Last week a black man won...no, earned the nomination for the democratic ticket. A black man in America. And coming in at a very close second was a woman. Can you believe it? I hardly can. Given our history and the occasional moron who still utters racial slurs and threats and even follows through with a lynching now and then, the results of this primary season are miraculous.
Over the weekend, Hillary Clinton delivered a masterful concession speech, although it wasn't called that for several technical reasons, and in it she said this:
"You can be so proud that, from now on, it will be unremarkable for a woman to win primary state victories, unremarkable to have a woman in a close race to be our nominee, unremarkable to think that a woman can be the President of the United States. And that is truly remarkable...Although we weren't able to shatter that highest, hardest glass ceiling this time, thanks to you, it's got about 18 million cracks in it. And the light is shining through like never before, filling us all with the hope and the sure knowledge that the path will be a little easier next time. That has always been the history of progress in America."
She's right about that. Progress comes to us in starts and spurts and set backs and lurchings forward. A generation sees something distasteful in us and overcompensates with the opposite, sometimes creating a new offense in the process, and then things settle down to something resembling reasonable behavior and right understandings of our brothers and sisters. We inch forward like this from generation to generation, like riding a rickety rollercoaster that takes you up and drops you and flings you from side to side until your knee caps are bruised and your heart is racing. And when it stops, you've had such a thrill you can't wait to get back on. This is progress in America, and today I think we can all, regardless of our political leanings, be proud of the history we have just seen first hand.
Several times during her campaign speech, Clinton has referenced the 90-year-old women who told her they were born before women could even vote, and now they are so excited to see the possibility of having a woman as their president. They won't get to see that in their life time, but it's possible I will. My grandmothers were adults before they were given the right to vote, and I often think of them when I think about the importance of having my single voice heard in the polling booth. I do think about that quite often, actually. I am acutely aware that it wasn't so long ago that I would have been turned away on voting day, along with my mother and my sisters and my nieces and my daughters and my dearest friends. I never want to take my voting right for granted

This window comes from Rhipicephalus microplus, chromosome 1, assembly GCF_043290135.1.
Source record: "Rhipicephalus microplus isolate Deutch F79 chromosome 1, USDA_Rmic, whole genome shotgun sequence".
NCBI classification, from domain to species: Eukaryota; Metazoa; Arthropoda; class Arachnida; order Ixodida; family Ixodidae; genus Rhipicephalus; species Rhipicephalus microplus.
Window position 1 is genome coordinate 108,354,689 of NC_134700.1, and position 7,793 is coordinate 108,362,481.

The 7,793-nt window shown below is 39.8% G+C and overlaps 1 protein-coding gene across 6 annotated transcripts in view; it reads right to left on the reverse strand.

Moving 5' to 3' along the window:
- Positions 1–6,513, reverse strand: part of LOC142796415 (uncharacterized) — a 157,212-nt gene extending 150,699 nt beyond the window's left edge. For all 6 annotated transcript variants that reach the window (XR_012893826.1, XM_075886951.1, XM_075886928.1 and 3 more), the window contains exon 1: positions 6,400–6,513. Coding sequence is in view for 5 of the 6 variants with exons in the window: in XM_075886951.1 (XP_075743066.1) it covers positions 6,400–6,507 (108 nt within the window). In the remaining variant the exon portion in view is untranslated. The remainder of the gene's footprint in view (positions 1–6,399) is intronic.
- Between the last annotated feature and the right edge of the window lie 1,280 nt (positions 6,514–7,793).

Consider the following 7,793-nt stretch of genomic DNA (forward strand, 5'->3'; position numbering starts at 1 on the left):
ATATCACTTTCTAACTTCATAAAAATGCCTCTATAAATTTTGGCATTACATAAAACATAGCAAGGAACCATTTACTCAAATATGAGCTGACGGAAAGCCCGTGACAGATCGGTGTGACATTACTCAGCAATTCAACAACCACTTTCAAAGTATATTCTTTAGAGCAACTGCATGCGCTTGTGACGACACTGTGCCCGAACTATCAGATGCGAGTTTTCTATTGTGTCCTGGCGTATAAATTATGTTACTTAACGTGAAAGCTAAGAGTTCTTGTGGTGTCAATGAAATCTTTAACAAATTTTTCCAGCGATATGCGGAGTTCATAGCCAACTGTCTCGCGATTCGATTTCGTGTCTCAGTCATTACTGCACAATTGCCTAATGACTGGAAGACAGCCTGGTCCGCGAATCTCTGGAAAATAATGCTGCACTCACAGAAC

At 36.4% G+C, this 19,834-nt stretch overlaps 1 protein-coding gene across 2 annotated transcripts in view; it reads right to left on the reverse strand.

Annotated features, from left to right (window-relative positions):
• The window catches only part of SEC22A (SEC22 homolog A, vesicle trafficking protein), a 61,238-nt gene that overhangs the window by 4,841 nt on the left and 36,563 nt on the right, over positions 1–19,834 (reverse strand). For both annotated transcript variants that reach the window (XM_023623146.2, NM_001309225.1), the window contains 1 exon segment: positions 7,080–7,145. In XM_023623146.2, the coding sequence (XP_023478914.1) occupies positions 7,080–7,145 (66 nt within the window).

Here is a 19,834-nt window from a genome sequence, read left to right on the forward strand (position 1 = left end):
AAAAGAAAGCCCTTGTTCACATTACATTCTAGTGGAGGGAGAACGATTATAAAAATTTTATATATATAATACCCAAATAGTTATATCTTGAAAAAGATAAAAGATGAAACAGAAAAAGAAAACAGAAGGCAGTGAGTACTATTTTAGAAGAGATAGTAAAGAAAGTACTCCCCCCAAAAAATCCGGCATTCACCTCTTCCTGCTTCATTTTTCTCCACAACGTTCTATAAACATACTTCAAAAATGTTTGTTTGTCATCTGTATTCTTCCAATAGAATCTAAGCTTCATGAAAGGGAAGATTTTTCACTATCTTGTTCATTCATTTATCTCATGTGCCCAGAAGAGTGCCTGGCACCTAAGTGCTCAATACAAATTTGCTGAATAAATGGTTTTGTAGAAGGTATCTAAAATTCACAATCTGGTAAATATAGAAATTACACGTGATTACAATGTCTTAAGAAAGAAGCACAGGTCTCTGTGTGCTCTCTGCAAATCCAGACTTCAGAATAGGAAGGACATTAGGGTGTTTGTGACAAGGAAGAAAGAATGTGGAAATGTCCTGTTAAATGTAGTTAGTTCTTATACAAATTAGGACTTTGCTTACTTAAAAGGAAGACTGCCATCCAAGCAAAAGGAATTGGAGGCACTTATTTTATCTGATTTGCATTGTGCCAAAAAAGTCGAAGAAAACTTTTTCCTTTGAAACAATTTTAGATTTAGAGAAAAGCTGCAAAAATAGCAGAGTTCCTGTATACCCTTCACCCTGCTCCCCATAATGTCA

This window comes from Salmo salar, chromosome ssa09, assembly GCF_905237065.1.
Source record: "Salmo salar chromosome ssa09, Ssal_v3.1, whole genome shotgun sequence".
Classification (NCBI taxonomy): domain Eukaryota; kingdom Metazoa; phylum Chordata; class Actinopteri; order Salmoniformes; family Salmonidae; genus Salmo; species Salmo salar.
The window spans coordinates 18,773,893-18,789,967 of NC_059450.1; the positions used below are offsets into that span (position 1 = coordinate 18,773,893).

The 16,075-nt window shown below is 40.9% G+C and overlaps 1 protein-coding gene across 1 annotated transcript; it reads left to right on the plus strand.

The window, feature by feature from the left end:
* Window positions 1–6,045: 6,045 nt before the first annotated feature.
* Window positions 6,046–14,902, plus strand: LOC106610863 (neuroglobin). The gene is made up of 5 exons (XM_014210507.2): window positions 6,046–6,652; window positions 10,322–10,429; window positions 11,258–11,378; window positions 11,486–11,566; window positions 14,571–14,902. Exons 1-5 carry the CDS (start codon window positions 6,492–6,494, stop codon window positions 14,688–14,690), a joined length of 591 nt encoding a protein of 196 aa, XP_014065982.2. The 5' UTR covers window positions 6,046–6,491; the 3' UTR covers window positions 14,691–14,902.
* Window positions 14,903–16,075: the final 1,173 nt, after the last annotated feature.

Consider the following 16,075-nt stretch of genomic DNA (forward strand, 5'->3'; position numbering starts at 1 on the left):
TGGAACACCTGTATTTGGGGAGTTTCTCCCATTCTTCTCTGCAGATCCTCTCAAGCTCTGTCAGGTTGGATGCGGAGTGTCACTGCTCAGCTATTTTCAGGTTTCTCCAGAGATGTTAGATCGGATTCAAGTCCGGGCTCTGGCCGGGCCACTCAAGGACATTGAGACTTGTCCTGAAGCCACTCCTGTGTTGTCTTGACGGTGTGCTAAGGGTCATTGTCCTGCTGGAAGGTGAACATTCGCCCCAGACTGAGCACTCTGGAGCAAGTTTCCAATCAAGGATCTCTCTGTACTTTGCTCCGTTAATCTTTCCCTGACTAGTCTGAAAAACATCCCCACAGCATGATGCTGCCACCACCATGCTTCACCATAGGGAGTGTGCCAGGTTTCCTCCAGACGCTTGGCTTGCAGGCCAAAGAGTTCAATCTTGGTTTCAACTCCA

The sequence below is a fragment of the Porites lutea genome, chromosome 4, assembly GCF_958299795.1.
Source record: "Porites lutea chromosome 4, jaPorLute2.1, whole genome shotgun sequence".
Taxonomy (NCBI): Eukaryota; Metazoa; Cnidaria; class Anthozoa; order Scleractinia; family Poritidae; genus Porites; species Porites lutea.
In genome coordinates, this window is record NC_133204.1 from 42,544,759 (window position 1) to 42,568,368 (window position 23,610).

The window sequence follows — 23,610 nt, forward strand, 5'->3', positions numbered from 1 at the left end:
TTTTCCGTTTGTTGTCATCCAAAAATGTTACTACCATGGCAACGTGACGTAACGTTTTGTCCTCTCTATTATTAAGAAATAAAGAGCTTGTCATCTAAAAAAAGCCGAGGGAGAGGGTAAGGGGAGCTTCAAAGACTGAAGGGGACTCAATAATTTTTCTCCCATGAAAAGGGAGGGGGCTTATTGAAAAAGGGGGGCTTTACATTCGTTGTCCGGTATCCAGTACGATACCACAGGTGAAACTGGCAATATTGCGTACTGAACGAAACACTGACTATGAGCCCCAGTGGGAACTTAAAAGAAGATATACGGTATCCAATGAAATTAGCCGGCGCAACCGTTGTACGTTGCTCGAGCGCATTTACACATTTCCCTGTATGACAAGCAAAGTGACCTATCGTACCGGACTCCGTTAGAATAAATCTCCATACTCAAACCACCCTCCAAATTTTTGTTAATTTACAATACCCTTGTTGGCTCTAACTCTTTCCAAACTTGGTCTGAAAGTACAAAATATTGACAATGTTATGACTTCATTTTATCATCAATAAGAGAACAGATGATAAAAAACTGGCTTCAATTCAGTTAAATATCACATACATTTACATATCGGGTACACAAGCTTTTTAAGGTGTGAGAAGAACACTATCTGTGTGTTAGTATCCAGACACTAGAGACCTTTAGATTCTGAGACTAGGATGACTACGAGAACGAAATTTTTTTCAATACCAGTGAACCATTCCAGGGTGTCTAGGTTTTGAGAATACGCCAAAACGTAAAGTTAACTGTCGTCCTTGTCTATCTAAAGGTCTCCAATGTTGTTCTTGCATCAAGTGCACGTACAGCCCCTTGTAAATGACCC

More from Clinton's speech:
"Think of the suffragists who gathered at Seneca Falls in 1848 and those who kept fighting until women could cast their votes. Think of the abolitionists who struggled and died to see the end of slavery. Think of the civil rights heroes and foot-soldiers who marched, protested and risked their lives to bring about the end to segregation and Jim Crow.
"Because of them, I grew up taking for granted that women could vote. Because of them, my daughter grew up taking for granted that children of all colors could go to school together. Because of them, Barack Obama and I could wage a hard fought campaign for the Democratic nomination. Because of them, and because of you, children today will grow up taking for granted that an African American or a woman can yes, become President of the United States."
While I don't want to take my rights for granted, I do look forward to the day when I can shrug at the idea of having an African American or a woman as my president. It will be the normal course of events, and my grandchildren will think about how it wasn't that long ago when the idea was nothing but a dream. But for now, it's remarkable.